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Domonic Brown Loves Fastballs Too Much

How much does he love fastballs? So much he doesn't want to hit them for fear he might hurt them. But why then does he keep swinging?

Where's the ball? This year, mostly on the ground and in the catcher's glove.
Where's the ball? This year, mostly on the ground and in the catcher's glove.
Rich Schultz

Hi, all. It seems I've been called up from the minors. I'd just like to say how excited I am for this opportunity. I'm really trying to soak in the atmosphere and learn from the veterans. I'll do whatever I can to help the team. And I hope everything works out.

For my first article on TGP I thought I'd show you guys how I incorporate advanced stats into how I watch games. I'll do this by drilling down into Domonic Brown's struggles this season. We all know something is wrong with his approach or swing. His results make this patent. A number of bloggers have already commented on what's wrong and what he should do to fix it. Our own John Stolnis has argued to let him work through his struggles in the lineup. Corinne Landrey has encouraged us to have patience and wait for his batted ball types to regress toward his usual distribution. And Bill Baer has lobbied that Dom pull the ball more. To some extent I agree with all three writers. But we can take their analyses further. Lying behind Dom's struggles is a peculiar inversion of last season's breakout: Dom Brown is getting blown away by fastballs. Why? What has changed? The answer to this question will give us something to watch for in the coming weeks and months.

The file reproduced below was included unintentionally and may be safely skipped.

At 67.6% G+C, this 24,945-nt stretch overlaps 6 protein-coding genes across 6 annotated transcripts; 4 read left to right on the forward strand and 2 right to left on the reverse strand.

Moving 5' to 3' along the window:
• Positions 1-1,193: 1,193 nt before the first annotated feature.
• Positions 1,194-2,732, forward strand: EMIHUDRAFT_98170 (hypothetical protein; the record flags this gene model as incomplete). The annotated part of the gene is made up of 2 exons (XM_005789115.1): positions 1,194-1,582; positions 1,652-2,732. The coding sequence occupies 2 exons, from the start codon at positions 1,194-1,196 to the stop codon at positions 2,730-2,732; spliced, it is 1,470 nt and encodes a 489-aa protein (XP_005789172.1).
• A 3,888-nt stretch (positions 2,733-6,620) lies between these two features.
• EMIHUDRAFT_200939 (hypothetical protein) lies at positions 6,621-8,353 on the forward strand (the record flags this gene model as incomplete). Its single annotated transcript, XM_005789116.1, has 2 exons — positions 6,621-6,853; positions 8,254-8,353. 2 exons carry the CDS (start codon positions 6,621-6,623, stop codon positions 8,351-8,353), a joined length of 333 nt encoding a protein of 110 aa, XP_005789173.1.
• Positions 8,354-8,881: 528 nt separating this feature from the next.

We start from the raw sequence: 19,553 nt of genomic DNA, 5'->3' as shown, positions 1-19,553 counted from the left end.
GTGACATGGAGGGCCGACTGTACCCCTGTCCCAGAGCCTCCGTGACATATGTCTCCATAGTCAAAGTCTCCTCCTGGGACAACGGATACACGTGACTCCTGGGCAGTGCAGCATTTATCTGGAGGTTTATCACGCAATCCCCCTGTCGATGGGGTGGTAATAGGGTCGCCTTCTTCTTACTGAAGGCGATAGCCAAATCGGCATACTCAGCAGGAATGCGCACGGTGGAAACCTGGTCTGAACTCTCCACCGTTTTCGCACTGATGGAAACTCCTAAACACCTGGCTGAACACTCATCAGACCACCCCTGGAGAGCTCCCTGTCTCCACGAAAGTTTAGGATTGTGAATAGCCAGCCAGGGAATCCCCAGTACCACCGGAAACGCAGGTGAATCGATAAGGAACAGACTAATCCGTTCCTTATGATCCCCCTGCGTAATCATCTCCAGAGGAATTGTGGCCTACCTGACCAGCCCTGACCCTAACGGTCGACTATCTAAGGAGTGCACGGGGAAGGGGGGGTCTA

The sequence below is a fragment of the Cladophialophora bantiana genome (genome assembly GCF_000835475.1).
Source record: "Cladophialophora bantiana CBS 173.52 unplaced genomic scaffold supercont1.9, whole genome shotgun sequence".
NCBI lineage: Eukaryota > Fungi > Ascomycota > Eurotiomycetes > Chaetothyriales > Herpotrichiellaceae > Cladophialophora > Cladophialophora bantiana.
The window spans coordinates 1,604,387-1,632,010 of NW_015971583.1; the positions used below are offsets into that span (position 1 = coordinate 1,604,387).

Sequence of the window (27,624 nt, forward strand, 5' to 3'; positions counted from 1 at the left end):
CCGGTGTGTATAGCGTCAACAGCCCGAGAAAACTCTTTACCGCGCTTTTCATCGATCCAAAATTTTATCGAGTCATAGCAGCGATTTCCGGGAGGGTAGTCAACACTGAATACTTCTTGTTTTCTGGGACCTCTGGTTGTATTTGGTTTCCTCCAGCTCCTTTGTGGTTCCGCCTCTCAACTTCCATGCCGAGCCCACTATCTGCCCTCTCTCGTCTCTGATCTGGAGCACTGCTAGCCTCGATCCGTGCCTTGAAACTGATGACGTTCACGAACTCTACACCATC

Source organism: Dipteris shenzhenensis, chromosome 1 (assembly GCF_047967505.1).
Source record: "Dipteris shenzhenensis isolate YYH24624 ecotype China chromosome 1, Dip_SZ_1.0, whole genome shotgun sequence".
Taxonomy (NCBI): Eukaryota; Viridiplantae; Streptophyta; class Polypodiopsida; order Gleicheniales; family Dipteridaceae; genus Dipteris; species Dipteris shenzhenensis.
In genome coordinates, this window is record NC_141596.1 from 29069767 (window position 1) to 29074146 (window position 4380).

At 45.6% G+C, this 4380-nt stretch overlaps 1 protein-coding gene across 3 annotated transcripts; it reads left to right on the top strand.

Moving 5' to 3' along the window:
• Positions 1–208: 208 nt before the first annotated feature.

Let's start with some of the peripheral stats that show us how Dom has struggled this season compared to last. Here's a handy table:

Season BABIP ISO LD% GB% O-Swing% O-Contact% P(FA)% P(FA)Whiff% wP(FA)*
2013 .287 .222 22.8 42.4 29.8 59.4 53.5 8.7 6.6
2014 .237 .103 16.4 53.0 34.2 66.9 58.0 12.4 -8.8